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November 2018

Eric Marland, Chair of Math, Appalachian State University – Applied Math Seminar

November 2, 2018 @ 4:00 pm - 5:00 pm

Title: Valuing Uncertainty and Risk in Carbon Emissions and Climate Policy Abstract: This talk will look at the role of uncertainty and risk in climate policy.  I will begin with the emissions side of carbon dynamics and some of our recent and current work related to NASA’s Carbon Monitoring System.  This work is related to the spatial distribution of carbon in the atmosphere and approaches to correlate land-based emissions data with remotely sensed observations.  I will then move to a brief discussion…

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Saad Qadeer, UNC Chapel Hill – Applied Math Seminar

November 9, 2018 @ 4:00 pm - 5:00 pm

Title: Simulating Nonlinear Faraday Waves on a Cylinder Abstract: In 1831, Faraday observed the formation of standing waves on the surface of a vibrating fluid body.  Subsequent experiments have revealed the existence of a rich tapestry of patterned states that can be accessed by varying the frequency and amplitude of the vibration and have spurred vast research in hydrodynamics and pattern formation. These include linear analyses to determine the conditions for the onset of the patterns, weakly nonlinear studies to understand pattern…

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Giovanni Ortenzi, Department of Mathematical Sciences, University of Milano-Bicocca – Applied Mathematics Colloquium

November 16, 2018 @ 4:00 pm - 5:00 pm

Title: Boundary-interface interaction in fluid dynamics models Abstract: The interaction between a fluid and a solid boundary  is a phenomenon not completely understood. An example is the interplay between an interface separating two fluids and the bottom of a channel: in the simplest case, when one of the two fluid is the air, the mechanism of ``drying" or  ``wetting'' some regions of the boundary seems to be  possible also in absence of the classical mechanisms  based on  surface tension or dissipation. In the…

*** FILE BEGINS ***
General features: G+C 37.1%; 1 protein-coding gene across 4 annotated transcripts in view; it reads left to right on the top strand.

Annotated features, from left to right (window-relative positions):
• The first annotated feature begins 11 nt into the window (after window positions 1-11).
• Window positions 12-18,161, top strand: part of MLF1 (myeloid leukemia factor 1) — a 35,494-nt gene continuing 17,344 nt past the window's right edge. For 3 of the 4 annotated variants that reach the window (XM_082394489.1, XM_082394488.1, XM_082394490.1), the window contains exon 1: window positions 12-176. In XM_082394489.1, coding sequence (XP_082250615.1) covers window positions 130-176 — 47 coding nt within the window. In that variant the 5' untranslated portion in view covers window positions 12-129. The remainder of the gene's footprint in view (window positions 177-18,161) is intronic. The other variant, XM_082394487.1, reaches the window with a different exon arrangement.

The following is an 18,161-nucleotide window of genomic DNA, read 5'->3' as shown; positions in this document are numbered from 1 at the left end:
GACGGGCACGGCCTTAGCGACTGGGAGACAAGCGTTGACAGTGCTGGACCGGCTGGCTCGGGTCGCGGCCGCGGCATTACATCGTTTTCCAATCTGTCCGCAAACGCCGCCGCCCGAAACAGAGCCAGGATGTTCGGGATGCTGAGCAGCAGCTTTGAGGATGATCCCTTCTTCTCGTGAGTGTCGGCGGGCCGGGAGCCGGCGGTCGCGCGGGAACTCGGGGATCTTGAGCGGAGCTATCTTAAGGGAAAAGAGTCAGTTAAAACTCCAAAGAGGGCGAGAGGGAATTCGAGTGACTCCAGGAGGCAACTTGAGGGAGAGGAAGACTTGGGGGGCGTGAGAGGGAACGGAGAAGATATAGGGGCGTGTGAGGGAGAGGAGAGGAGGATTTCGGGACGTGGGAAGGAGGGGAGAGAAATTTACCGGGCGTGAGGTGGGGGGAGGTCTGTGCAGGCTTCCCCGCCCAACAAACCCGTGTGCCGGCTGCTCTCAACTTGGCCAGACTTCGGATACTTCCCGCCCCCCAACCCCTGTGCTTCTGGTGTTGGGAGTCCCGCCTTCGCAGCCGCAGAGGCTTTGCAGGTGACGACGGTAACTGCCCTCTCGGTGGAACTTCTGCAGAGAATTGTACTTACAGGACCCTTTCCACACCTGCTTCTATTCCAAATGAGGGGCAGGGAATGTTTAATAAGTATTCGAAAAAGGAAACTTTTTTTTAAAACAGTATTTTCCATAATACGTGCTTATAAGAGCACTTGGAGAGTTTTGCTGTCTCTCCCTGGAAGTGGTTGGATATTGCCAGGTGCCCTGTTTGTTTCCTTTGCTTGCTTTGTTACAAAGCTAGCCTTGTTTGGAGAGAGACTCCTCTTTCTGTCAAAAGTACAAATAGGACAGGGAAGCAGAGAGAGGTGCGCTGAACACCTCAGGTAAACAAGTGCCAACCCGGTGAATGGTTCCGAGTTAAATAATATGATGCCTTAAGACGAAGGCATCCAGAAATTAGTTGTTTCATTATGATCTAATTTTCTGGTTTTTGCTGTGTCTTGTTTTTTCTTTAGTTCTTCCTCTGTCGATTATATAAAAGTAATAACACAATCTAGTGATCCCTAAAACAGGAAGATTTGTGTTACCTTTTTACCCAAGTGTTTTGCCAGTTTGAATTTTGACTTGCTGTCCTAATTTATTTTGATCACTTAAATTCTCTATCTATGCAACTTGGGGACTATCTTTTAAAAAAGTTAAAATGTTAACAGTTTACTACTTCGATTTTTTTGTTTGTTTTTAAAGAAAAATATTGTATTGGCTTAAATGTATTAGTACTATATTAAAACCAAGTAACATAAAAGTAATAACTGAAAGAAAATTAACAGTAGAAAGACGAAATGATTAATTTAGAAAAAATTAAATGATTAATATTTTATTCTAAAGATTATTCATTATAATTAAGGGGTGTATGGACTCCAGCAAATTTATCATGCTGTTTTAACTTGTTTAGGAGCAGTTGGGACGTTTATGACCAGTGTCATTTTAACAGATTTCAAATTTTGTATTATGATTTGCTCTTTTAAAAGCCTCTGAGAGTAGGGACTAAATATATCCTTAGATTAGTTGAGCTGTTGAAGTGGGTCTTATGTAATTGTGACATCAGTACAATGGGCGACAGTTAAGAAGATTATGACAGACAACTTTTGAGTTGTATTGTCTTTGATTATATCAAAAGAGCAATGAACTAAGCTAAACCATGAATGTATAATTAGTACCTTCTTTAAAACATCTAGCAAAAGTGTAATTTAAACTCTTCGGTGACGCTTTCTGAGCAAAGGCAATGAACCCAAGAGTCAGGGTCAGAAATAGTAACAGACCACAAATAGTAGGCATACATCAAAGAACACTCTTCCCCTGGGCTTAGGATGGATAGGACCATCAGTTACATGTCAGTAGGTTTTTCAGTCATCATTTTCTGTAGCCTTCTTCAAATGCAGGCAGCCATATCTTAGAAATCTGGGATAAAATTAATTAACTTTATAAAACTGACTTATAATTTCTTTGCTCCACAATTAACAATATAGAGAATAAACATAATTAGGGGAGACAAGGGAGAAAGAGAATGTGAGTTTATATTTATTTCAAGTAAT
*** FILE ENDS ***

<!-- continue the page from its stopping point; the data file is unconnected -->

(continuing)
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January 2019

Casey Miller, Applied Mathematics Colloquium

January 11, 2019 @ 4:00 pm - 5:00 pm

Title: Multiscale modeling of multiphase systems Speaker: C. T. Miller, Department of Environmental Sciences and Engineering, Gillings School of Global Public Health, UNC-Chapel Hill Abstract: Two-fluid flow through porous medium systems occurs routinely in natural, engineered, and biological systems. While fundamental understanding is most advanced at the microscale, in order to model many systems of concern at the desired length scale, macroscale models are needed. Macroscale models treat systems in an averaged sense, where a point is the centroid of an averaging…

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April 2019

Ralph Smith, North Carolina State University – Applied Mathematics Colloquium

April 5, 2019 @ 4:00 pm - 5:00 pm

Title: Active Subspace Techniques to Construct Surrogate Models for Complex Physical and Biological Models Abstract: For many complex physical and biological models, the computational cost of high-fidelity simulation codes precludes their direct use for Bayesian model calibration and uncertainty propagation.  For example, neutronics and nuclear thermal hydraulics codes can take hours to days for a single run.  Furthermore, the models often have tens to thousands of inputs -- comprised of parameters, initial conditions, or boundary conditions -- many of which are unidentifiable…